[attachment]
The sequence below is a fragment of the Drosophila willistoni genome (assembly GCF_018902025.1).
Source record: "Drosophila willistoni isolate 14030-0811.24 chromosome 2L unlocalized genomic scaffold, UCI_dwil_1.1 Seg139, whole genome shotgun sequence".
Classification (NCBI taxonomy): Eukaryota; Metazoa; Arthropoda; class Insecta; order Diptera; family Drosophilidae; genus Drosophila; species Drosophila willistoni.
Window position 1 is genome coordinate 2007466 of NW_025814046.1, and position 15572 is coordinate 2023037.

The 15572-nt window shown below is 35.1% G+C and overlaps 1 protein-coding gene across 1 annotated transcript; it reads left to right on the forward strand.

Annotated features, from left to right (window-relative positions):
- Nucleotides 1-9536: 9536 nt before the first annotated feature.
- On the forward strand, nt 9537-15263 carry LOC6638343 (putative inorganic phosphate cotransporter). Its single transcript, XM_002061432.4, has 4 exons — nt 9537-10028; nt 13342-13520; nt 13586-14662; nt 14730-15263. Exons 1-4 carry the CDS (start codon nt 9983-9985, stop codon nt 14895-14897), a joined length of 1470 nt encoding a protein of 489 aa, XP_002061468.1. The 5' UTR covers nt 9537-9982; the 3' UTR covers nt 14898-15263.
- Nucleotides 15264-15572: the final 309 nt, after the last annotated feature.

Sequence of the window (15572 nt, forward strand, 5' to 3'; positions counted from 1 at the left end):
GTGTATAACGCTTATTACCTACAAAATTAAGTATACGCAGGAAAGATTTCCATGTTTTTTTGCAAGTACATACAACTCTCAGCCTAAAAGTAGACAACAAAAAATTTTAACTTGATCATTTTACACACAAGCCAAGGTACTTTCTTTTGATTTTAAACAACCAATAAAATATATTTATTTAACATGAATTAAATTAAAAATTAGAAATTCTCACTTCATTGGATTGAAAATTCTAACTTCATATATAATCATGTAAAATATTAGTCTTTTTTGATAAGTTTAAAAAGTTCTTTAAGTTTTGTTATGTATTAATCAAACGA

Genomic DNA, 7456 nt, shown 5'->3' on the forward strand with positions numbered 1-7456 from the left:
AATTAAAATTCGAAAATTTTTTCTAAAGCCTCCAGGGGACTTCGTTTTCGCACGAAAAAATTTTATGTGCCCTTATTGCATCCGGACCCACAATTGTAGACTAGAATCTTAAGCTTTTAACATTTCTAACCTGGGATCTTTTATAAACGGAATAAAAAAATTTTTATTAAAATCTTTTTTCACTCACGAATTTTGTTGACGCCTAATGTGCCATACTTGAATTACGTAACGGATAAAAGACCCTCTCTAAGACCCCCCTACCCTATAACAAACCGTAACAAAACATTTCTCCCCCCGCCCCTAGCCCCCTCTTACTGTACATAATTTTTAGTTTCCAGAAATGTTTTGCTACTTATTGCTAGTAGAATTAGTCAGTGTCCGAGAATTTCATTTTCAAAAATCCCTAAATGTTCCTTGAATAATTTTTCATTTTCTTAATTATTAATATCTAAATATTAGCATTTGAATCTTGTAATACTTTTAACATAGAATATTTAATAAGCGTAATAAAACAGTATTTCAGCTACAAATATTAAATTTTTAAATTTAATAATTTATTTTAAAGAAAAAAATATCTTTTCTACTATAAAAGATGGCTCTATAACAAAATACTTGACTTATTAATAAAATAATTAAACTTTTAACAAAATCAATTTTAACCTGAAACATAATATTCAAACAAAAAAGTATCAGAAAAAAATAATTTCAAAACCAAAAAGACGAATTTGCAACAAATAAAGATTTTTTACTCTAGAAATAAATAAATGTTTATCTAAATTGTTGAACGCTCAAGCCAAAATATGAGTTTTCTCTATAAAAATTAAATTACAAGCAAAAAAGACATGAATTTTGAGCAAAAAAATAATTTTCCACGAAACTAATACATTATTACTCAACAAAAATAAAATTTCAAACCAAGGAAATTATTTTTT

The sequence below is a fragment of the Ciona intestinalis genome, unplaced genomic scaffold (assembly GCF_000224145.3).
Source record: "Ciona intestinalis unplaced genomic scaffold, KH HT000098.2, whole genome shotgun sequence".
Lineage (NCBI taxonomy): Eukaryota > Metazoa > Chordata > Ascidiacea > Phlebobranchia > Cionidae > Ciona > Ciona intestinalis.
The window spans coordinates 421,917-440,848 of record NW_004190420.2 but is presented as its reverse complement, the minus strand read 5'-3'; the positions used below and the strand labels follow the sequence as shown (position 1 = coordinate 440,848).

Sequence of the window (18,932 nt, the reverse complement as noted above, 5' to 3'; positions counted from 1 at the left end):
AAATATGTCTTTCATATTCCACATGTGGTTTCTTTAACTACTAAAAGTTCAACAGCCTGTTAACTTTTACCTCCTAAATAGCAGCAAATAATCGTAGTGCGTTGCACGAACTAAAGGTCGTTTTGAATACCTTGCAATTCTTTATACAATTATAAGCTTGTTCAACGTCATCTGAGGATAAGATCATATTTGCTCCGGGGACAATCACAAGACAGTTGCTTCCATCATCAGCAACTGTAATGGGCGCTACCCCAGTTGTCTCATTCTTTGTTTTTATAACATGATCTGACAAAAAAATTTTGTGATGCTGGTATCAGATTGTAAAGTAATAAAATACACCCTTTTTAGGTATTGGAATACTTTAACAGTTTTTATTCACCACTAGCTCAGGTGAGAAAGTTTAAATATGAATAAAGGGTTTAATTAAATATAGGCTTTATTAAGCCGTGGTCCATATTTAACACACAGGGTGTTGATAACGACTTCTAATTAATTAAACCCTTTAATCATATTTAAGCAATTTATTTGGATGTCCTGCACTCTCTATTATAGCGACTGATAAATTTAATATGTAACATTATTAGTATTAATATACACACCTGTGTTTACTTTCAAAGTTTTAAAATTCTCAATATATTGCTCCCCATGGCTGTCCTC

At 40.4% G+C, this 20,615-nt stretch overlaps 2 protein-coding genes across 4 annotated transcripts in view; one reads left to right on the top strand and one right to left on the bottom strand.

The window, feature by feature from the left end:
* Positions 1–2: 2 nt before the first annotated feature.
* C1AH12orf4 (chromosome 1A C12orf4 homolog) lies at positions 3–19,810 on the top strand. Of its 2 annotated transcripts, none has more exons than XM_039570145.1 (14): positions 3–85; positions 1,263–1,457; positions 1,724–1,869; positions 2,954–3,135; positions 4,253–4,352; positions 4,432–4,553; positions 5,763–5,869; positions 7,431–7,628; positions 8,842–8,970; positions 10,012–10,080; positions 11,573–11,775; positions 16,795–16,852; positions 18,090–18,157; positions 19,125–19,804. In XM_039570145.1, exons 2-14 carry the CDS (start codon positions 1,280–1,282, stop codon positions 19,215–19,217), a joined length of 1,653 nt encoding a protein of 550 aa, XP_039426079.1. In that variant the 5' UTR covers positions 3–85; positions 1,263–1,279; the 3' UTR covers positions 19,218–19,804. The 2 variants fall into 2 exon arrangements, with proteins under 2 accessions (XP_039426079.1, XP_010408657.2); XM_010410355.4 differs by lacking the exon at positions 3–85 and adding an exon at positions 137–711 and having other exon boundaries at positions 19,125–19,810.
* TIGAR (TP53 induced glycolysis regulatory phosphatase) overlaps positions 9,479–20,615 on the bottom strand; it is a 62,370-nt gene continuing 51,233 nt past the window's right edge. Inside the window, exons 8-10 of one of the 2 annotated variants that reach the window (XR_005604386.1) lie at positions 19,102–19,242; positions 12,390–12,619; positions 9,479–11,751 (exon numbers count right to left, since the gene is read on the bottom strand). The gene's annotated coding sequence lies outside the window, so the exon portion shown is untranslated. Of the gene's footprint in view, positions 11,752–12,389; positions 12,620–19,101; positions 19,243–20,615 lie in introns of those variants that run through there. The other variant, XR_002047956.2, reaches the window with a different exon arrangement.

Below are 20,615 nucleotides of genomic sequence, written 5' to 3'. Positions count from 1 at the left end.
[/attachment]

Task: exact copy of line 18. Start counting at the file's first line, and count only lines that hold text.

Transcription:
Sequence of the window (18,932 nt, the reverse complement as noted above, 5' to 3'; positions counted from 1 at the left end):